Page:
maternal mortaility

Lauren Bavis / Side Effects Public Media

Courtney Reimlinger was breastfeeding her week-old son last year when she felt a pain in her chest.

The pain was excruciating, the 23-year-old Indianapolis native remembers, much worse than the 10 hours in labor she'd spent a week before. It spread up her neck and into her head, and soon she was slipping in and out of consciousness.

Officials and activists from around the world gathered in New York this week to mark the 20th anniversary of the landmark 1995 World Conference on Women.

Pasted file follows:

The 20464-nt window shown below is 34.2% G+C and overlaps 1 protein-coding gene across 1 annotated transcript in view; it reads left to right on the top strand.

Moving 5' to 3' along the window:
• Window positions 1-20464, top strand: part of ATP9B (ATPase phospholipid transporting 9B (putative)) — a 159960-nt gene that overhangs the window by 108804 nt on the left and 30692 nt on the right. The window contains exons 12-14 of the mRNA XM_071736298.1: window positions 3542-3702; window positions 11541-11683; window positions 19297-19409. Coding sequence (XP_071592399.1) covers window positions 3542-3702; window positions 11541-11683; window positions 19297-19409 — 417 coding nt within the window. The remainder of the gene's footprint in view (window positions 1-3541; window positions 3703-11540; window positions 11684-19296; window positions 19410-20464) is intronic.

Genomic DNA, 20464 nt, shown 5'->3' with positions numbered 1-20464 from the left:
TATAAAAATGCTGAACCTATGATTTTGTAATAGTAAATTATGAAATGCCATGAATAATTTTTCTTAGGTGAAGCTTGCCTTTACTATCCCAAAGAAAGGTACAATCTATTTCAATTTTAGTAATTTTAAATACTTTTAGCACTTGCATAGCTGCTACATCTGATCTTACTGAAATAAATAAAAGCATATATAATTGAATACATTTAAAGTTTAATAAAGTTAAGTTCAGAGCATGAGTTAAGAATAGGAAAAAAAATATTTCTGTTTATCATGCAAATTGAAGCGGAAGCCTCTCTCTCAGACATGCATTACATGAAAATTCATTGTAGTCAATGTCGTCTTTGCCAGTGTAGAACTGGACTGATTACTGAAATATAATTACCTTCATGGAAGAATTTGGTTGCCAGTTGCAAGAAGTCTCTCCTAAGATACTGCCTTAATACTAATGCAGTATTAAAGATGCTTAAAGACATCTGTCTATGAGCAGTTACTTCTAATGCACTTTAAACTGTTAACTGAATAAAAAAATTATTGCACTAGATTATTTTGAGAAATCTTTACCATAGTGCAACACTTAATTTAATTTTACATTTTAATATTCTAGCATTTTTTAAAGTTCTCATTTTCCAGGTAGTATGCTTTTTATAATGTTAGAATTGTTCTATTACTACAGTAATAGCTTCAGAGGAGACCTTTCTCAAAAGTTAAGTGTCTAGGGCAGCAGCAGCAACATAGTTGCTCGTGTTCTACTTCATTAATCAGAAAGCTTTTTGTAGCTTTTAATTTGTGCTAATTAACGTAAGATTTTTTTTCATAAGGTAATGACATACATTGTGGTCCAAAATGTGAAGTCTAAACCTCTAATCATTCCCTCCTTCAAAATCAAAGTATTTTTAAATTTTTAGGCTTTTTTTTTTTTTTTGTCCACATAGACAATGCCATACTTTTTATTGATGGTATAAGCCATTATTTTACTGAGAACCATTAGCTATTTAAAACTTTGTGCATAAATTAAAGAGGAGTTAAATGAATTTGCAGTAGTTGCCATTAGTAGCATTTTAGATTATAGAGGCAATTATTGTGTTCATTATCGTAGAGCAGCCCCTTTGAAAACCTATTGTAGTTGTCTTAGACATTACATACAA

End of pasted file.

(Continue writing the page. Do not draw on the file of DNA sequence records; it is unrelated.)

Although there were a lot of depressing statistics discussed at the current meeting, there was one piece of good news that many kept citing as reason for hope: Since 1995 the rate of women worldwide who die in childbirth has dropped by more than 40 percent.